By Isabel Cupryn, Solutions Coordinator, Parachute and Valerie Smith, Director of Solutions, Parachute
We attended the 2018 Vision Zero Advocate Conference in Toronto February 28 – March 2. Congratulations to the organizers, the Vision Zero Advocacy Institute, on a highly informative event, where Canadian and international experts – from government and major corporations, to grassroots advocates – came together to share their experiences and discuss “What’s next for Vision Zero?” Here, we share our main learnings from the many interesting presentations and dialogues.
The vision is about human lives, first and foremost
Conference presenters and delegates in attendance were from many walks of life, coming from different industries and with various reasons why Vision Zero matters to them. However, a thread throughout the conference was the reminder that the human face of Vision Zero must remain at the forefront. Many speakers told us that numbers and statistics are key to planning, but it is the human stories which make communities understand the true value of the Vision Zero approach. Two impassioned speakers shared their personal stories, which brought this message home.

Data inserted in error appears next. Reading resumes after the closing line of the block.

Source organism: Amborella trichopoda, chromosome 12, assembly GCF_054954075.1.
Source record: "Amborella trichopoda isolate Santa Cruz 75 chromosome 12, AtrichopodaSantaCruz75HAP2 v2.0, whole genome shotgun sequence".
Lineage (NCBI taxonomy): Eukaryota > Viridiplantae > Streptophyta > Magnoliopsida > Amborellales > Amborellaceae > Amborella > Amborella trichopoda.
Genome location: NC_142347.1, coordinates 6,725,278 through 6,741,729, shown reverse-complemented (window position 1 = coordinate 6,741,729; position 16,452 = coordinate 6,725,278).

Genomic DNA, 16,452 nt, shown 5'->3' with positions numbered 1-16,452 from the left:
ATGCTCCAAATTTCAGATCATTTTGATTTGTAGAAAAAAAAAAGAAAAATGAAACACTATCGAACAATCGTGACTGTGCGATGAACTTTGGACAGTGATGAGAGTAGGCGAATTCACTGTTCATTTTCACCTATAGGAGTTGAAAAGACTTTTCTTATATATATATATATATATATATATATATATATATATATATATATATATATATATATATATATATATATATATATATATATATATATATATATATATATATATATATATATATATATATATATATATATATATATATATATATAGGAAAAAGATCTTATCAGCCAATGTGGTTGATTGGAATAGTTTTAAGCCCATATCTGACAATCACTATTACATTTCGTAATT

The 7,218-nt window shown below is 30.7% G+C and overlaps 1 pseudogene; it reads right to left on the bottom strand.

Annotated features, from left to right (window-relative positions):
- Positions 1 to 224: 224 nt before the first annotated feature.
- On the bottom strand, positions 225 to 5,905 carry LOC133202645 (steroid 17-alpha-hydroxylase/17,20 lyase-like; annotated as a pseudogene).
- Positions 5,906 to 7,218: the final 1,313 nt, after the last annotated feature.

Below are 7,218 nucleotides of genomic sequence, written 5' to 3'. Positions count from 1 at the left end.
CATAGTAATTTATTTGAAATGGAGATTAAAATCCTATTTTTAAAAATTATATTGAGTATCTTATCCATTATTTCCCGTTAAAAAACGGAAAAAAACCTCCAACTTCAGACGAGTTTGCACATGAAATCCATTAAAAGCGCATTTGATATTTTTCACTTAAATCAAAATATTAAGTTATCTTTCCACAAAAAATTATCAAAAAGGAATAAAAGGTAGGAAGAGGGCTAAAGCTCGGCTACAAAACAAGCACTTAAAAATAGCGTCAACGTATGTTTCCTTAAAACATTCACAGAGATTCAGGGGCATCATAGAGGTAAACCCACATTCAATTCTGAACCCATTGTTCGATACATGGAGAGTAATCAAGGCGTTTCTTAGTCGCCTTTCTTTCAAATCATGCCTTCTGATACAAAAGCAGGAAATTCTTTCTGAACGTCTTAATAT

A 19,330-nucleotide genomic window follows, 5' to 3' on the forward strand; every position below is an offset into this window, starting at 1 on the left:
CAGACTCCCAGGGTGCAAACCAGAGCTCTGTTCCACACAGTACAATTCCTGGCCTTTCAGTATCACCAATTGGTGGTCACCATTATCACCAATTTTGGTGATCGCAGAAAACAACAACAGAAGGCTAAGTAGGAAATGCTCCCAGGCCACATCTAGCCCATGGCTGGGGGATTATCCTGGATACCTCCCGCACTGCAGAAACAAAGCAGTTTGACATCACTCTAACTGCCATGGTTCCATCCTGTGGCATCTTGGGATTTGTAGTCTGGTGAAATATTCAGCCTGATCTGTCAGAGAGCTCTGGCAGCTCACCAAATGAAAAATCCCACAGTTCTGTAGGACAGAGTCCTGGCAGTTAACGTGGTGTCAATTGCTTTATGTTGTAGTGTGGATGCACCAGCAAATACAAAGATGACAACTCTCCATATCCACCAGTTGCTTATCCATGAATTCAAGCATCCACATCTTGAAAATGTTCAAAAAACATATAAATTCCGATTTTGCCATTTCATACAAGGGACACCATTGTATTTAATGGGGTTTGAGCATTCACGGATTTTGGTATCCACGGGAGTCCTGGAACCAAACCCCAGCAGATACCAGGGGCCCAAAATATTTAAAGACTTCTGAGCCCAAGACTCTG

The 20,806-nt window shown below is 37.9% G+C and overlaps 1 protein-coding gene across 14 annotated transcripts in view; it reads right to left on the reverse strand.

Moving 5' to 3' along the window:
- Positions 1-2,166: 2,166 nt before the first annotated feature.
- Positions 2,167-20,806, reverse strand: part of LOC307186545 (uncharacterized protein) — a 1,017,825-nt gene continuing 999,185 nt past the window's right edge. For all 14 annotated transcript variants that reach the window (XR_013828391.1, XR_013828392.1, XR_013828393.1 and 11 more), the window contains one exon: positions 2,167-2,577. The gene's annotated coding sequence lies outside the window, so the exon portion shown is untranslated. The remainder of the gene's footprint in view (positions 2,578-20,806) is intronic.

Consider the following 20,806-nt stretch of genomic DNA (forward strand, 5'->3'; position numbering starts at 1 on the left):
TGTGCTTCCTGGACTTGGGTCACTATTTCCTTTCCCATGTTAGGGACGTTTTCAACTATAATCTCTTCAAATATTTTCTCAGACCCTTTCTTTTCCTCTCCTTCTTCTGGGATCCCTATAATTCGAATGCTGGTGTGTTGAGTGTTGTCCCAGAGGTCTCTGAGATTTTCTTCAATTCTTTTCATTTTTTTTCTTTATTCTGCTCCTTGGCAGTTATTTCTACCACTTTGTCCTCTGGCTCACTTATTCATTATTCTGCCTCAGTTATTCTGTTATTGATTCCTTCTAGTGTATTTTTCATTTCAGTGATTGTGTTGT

Advocates who lost loved ones are the voice of change
Erika Lefevre shared the heart-wrenching story of when her 30-year-old son, Mathieu, was killed by a truck driver while cycling, and how her investigation into his death led to her becoming a passionate traffic safety advocate. Erika’s tenacity and advocacy were key in leading New York City to adopt Vision Zero. Her story reminded us that anyone with the motivation can be a Vision Zero leader.